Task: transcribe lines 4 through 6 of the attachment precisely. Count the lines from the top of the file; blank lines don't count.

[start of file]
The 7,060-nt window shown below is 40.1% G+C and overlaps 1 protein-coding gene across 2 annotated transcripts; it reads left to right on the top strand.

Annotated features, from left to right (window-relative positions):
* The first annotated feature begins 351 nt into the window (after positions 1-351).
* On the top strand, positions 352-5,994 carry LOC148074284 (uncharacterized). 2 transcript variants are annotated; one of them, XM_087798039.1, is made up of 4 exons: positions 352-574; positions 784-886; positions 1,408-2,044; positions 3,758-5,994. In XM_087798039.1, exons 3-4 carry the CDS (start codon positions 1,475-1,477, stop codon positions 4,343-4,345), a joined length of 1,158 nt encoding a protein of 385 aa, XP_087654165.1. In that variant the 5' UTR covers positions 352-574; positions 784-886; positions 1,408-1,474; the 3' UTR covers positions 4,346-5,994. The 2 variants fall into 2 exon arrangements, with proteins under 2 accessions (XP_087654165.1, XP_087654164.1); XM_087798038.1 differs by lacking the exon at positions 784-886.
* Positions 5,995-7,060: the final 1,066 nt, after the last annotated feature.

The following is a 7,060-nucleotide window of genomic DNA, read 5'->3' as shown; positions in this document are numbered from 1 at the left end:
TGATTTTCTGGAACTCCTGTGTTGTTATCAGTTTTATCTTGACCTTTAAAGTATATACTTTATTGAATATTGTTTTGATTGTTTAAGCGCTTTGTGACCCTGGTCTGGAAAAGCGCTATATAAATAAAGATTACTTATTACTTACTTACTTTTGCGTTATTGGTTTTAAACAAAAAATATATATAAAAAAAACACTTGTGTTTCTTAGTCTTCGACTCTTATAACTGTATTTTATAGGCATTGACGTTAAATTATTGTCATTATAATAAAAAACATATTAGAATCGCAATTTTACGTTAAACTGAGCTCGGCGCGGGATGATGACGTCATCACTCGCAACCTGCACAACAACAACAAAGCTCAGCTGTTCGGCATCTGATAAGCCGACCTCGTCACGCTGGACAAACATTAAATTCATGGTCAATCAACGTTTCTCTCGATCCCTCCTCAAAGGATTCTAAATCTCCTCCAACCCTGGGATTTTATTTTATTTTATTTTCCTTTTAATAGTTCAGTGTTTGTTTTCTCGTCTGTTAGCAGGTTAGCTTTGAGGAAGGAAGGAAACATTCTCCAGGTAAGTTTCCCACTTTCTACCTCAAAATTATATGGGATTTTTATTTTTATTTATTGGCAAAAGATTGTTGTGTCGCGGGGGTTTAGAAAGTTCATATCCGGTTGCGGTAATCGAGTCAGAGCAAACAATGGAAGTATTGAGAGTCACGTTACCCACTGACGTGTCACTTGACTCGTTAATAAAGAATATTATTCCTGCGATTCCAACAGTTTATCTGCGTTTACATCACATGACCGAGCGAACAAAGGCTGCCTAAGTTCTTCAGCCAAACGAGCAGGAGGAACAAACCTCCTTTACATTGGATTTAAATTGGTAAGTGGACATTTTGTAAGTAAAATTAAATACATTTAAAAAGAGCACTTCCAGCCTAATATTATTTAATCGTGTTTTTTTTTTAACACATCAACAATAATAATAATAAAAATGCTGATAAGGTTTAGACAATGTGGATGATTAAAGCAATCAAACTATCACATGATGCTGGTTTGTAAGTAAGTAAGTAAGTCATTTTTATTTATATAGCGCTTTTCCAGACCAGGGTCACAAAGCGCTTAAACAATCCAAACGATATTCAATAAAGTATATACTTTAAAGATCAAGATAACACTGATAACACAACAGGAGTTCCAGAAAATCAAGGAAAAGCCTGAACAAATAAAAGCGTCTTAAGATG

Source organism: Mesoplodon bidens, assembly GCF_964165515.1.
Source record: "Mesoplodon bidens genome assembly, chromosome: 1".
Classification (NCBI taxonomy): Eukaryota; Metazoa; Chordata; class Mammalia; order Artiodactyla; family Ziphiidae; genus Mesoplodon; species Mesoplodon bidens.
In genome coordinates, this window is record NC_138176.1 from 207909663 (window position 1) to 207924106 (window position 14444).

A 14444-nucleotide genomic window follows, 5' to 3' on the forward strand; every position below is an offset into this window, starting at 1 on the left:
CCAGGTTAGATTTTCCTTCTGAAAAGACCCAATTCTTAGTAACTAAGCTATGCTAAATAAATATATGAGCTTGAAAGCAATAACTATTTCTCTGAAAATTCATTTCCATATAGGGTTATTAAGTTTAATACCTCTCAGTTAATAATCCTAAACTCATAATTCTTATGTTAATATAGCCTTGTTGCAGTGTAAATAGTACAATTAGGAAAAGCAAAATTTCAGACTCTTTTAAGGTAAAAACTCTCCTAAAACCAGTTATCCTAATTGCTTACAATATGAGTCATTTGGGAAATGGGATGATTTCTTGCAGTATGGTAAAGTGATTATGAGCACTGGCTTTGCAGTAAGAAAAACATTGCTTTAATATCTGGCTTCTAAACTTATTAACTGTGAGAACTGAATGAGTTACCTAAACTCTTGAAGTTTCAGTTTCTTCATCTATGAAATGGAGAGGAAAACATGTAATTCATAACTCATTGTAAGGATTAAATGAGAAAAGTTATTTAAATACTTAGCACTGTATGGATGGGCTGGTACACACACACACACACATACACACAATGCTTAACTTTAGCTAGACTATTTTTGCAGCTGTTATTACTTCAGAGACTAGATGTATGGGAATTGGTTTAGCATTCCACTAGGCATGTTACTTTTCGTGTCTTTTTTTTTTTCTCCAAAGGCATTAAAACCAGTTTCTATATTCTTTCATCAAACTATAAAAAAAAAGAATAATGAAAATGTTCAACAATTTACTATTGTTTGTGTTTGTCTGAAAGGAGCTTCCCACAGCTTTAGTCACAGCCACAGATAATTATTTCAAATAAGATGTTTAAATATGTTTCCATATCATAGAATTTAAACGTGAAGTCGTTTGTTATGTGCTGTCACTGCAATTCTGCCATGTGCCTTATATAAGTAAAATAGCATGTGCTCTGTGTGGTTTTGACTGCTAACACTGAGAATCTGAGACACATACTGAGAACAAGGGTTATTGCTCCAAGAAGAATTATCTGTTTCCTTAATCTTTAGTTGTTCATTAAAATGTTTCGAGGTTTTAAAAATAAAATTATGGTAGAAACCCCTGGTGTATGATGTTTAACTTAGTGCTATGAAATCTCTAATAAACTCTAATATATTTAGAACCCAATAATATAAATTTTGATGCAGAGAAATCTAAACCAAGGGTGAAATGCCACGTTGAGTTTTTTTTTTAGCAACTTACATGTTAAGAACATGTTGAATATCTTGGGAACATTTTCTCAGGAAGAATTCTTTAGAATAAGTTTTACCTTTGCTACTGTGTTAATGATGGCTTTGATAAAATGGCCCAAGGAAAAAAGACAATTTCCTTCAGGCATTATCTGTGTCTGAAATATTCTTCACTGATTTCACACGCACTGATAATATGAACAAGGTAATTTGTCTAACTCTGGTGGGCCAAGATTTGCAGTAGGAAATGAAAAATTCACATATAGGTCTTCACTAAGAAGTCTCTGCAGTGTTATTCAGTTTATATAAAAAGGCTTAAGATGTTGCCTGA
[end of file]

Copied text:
* On the top strand, positions 352-5,994 carry LOC148074284 (uncharacterized). 2 transcript variants are annotated; one of them, XM_087798039.1, is made up of 4 exons: positions 352-574; positions 784-886; positions 1,408-2,044; positions 3,758-5,994. In XM_087798039.1, exons 3-4 carry the CDS (start codon positions 1,475-1,477, stop codon positions 4,343-4,345), a joined length of 1,158 nt encoding a protein of 385 aa, XP_087654165.1. In that variant the 5' UTR covers positions 352-574; positions 784-886; positions 1,408-1,474; the 3' UTR covers positions 4,346-5,994. The 2 variants fall into 2 exon arrangements, with proteins under 2 accessions (XP_087654165.1, XP_087654164.1); XM_087798038.1 differs by lacking the exon at positions 784-886.
* Positions 5,995-7,060: the final 1,066 nt, after the last annotated feature.

The following is a 7,060-nucleotide window of genomic DNA, read 5'->3' as shown; positions in this document are numbered from 1 at the left end: